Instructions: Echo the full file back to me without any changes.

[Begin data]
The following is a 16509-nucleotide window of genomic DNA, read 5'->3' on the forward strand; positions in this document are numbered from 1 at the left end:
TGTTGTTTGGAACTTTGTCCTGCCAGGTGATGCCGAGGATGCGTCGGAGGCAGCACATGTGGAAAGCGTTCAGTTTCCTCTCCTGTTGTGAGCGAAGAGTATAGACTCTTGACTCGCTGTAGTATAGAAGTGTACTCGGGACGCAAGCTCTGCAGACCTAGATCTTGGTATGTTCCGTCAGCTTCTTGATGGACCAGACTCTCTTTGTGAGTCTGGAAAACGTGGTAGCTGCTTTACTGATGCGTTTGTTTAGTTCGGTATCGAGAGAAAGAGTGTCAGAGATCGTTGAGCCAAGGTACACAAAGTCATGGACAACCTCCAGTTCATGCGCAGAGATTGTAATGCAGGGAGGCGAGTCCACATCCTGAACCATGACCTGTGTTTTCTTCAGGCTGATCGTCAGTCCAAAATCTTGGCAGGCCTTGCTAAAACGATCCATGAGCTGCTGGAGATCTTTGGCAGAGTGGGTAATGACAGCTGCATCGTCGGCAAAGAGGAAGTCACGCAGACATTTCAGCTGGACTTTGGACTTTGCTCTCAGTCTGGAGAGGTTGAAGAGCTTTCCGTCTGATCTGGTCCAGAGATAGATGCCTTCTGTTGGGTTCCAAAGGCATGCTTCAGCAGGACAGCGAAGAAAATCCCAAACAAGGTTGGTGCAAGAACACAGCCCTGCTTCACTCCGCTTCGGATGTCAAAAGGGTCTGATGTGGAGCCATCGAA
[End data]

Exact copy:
The following is a 16509-nucleotide window of genomic DNA, read 5'->3' on the forward strand; positions in this document are numbered from 1 at the left end:
TGTTGTTTGGAACTTTGTCCTGCCAGGTGATGCCGAGGATGCGTCGGAGGCAGCACATGTGGAAAGCGTTCAGTTTCCTCTCCTGTTGTGAGCGAAGAGTATAGACTCTTGACTCGCTGTAGTATAGAAGTGTACTCGGGACGCAAGCTCTGCAGACCTAGATCTTGGTATGTTCCGTCAGCTTCTTGATGGACCAGACTCTCTTTGTGAGTCTGGAAAACGTGGTAGCTGCTTTACTGATGCGTTTGTTTAGTTCGGTATCGAGAGAAAGAGTGTCAGAGATCGTTGAGCCAAGGTACACAAAGTCATGGACAACCTCCAGTTCATGCGCAGAGATTGTAATGCAGGGAGGCGAGTCCACATCCTGAACCATGACCTGTGTTTTCTTCAGGCTGATCGTCAGTCCAAAATCTTGGCAGGCCTTGCTAAAACGATCCATGAGCTGCTGGAGATCTTTGGCAGAGTGGGTAATGACAGCTGCATCGTCGGCAAAGAGGAAGTCACGCAGACATTTCAGCTGGACTTTGGACTTTGCTCTCAGTCTGGAGAGGTTGAAGAGCTTTCCGTCTGATCTGGTCCAGAGATAGATGCCTTCTGTTGGGTTCCAAAGGCATGCTTCAGCAGGACAGCGAAGAAAATCCCAAACAAGGTTGGTGCAAGAACACAGCCCTGCTTCACTCCGCTTCGGATGTCAAAAGGGTCTGATGTGGAGCCATCGAA